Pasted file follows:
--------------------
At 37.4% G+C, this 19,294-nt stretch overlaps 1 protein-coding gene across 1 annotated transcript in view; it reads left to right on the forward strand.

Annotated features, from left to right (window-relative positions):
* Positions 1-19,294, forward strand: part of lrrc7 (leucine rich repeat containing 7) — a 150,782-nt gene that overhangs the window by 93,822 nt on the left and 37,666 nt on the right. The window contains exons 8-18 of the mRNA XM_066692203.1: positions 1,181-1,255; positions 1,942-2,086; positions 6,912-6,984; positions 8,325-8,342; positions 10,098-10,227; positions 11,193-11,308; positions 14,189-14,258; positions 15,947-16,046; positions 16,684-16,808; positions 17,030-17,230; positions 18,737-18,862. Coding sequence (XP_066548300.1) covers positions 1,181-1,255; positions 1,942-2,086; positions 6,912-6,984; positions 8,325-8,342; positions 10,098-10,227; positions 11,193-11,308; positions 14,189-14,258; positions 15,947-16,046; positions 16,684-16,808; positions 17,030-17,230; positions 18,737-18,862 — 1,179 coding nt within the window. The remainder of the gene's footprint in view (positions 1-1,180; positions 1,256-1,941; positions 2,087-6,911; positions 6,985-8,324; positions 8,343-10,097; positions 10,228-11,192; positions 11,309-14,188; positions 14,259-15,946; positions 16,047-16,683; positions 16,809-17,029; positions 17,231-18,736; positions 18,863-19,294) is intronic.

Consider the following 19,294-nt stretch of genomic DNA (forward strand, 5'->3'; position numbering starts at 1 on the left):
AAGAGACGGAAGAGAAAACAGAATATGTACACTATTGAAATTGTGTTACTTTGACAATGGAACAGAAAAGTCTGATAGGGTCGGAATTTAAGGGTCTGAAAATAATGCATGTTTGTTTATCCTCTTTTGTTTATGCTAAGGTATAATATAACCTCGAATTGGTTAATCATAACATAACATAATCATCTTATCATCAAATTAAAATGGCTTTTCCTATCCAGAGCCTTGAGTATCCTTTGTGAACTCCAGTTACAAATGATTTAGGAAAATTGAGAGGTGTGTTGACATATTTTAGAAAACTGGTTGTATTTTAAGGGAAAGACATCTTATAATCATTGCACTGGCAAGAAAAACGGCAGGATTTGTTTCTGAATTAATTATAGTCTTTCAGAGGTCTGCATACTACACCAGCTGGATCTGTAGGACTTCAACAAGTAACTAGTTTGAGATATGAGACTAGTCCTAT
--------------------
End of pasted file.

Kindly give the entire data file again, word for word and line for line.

At 37.4% G+C, this 19,294-nt stretch overlaps 1 protein-coding gene across 1 annotated transcript in view; it reads left to right on the forward strand.

Annotated features, from left to right (window-relative positions):
* Positions 1-19,294, forward strand: part of lrrc7 (leucine rich repeat containing 7) — a 150,782-nt gene that overhangs the window by 93,822 nt on the left and 37,666 nt on the right. The window contains exons 8-18 of the mRNA XM_066692203.1: positions 1,181-1,255; positions 1,942-2,086; positions 6,912-6,984; positions 8,325-8,342; positions 10,098-10,227; positions 11,193-11,308; positions 14,189-14,258; positions 15,947-16,046; positions 16,684-16,808; positions 17,030-17,230; positions 18,737-18,862. Coding sequence (XP_066548300.1) covers positions 1,181-1,255; positions 1,942-2,086; positions 6,912-6,984; positions 8,325-8,342; positions 10,098-10,227; positions 11,193-11,308; positions 14,189-14,258; positions 15,947-16,046; positions 16,684-16,808; positions 17,030-17,230; positions 18,737-18,862 — 1,179 coding nt within the window. The remainder of the gene's footprint in view (positions 1-1,180; positions 1,256-1,941; positions 2,087-6,911; positions 6,985-8,324; positions 8,343-10,097; positions 10,228-11,192; positions 11,309-14,188; positions 14,259-15,946; positions 16,047-16,683; positions 16,809-17,029; positions 17,231-18,736; positions 18,863-19,294) is intronic.

Consider the following 19,294-nt stretch of genomic DNA (forward strand, 5'->3'; position numbering starts at 1 on the left):
AAGAGACGGAAGAGAAAACAGAATATGTACACTATTGAAATTGTGTTACTTTGACAATGGAACAGAAAAGTCTGATAGGGTCGGAATTTAAGGGTCTGAAAATAATGCATGTTTGTTTATCCTCTTTTGTTTATGCTAAGGTATAATATAACCTCGAATTGGTTAATCATAACATAACATAATCATCTTATCATCAAATTAAAATGGCTTTTCCTATCCAGAGCCTTGAGTATCCTTTGTGAACTCCAGTTACAAATGATTTAGGAAAATTGAGAGGTGTGTTGACATATTTTAGAAAACTGGTTGTATTTTAAGGGAAAGACATCTTATAATCATTGCACTGGCAAGAAAAACGGCAGGATTTGTTTCTGAATTAATTATAGTCTTTCAGAGGTCTGCATACTACACCAGCTGGATCTGTAGGACTTCAACAAGTAACTAGTTTGAGATATGAGACTAGTCCTAT